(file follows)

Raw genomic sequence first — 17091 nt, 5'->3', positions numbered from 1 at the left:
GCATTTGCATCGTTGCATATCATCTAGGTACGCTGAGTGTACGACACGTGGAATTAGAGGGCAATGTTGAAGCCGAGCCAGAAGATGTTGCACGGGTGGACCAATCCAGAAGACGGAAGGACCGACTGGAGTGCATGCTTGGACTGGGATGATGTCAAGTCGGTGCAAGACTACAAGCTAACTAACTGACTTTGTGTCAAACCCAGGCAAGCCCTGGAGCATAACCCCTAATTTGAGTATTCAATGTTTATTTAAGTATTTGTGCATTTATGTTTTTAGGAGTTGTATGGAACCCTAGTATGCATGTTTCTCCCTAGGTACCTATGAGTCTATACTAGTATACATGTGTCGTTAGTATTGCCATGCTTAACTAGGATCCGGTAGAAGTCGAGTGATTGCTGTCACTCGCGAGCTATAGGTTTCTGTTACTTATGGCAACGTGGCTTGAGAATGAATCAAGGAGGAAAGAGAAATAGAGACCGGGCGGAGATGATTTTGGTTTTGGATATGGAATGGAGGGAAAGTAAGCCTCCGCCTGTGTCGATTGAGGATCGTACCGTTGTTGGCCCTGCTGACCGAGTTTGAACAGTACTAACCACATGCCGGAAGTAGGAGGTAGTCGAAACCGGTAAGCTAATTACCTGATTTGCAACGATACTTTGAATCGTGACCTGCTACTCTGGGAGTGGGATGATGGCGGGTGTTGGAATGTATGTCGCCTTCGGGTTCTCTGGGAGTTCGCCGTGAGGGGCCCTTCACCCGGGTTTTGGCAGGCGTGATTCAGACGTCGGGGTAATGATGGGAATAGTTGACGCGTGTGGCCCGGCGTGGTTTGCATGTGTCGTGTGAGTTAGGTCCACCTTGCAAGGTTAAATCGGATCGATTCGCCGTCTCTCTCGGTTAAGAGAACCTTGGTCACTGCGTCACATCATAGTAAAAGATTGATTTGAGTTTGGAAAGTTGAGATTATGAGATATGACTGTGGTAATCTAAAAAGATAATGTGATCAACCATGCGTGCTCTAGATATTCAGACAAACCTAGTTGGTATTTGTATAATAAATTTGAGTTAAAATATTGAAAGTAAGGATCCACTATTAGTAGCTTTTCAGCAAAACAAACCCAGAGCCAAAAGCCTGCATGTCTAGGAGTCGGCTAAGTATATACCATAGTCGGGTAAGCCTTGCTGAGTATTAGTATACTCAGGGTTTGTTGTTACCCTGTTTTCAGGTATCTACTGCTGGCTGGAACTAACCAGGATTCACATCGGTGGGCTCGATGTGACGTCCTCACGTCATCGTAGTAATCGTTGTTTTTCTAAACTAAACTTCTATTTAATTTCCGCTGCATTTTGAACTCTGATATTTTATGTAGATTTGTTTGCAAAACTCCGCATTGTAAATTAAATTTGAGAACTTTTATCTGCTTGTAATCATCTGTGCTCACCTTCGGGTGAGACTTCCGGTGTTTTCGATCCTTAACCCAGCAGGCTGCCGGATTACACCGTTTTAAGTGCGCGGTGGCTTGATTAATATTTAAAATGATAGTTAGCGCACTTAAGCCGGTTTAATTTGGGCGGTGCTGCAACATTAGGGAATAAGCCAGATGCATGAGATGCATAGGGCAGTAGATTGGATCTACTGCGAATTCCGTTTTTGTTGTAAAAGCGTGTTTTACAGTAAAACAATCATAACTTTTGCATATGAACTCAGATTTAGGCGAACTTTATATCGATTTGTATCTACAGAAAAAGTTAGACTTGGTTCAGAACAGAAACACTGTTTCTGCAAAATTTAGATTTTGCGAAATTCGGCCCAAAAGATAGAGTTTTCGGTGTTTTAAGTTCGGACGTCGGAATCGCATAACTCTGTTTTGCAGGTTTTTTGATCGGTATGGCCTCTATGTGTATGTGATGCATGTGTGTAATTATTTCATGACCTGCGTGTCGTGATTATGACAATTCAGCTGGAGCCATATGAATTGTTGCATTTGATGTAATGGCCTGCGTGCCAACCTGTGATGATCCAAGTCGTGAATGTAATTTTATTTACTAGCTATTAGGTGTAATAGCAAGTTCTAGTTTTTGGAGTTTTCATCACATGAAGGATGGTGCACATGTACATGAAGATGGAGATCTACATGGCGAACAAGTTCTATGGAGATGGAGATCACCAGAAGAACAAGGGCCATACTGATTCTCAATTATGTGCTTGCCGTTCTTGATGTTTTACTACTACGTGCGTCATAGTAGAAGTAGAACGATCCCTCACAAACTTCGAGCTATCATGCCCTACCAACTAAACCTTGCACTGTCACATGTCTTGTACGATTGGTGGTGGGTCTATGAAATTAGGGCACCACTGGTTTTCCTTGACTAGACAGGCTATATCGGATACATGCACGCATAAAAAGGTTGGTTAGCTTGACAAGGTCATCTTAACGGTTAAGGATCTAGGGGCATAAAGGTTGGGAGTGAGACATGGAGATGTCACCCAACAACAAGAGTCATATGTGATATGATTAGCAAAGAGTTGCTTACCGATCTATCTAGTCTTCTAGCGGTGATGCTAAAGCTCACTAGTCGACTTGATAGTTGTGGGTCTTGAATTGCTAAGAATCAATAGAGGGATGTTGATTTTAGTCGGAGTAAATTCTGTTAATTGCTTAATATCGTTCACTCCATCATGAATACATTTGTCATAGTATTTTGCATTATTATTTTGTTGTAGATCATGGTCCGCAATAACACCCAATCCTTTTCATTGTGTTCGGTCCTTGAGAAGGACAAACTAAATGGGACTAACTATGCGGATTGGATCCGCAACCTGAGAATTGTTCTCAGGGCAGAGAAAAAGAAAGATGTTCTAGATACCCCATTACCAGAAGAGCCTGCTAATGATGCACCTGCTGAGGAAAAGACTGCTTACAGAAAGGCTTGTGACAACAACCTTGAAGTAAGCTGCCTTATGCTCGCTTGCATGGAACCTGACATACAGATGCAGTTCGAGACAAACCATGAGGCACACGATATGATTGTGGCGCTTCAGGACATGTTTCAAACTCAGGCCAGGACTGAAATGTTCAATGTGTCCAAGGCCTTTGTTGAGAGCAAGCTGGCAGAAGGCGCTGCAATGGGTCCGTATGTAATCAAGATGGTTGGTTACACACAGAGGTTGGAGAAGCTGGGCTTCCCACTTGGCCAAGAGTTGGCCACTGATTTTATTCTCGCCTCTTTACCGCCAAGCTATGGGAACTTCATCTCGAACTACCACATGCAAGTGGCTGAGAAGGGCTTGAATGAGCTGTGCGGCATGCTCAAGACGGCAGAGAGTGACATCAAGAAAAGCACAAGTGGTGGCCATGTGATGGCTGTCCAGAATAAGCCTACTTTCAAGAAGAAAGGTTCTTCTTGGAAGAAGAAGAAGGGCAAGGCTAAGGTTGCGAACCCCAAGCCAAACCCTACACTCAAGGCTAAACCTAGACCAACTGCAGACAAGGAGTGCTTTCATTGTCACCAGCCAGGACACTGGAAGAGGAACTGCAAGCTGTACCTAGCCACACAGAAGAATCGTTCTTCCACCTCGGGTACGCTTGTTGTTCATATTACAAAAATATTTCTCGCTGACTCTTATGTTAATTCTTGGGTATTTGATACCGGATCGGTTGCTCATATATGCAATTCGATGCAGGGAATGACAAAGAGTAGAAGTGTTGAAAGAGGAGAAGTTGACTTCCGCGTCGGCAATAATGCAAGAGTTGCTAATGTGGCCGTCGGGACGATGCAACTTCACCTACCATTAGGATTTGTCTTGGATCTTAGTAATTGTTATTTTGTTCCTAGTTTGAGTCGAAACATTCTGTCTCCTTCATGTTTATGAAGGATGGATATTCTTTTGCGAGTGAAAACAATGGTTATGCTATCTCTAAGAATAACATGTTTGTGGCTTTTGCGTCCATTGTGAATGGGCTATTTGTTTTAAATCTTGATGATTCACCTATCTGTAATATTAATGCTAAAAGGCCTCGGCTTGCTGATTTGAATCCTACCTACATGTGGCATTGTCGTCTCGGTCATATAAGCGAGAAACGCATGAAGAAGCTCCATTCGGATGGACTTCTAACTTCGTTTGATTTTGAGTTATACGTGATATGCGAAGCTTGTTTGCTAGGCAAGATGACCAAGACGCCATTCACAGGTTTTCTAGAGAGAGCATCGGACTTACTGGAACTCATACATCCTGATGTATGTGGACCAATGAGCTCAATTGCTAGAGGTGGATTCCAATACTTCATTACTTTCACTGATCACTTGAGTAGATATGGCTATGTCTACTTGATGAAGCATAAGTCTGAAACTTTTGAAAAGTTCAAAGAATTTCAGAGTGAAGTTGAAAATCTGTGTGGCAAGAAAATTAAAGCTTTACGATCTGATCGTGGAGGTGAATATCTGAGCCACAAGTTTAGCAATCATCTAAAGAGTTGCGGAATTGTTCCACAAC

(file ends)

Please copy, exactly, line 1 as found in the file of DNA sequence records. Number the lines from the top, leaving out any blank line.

Raw genomic sequence first — 17091 nt, 5'->3', positions numbered from 1 at the left: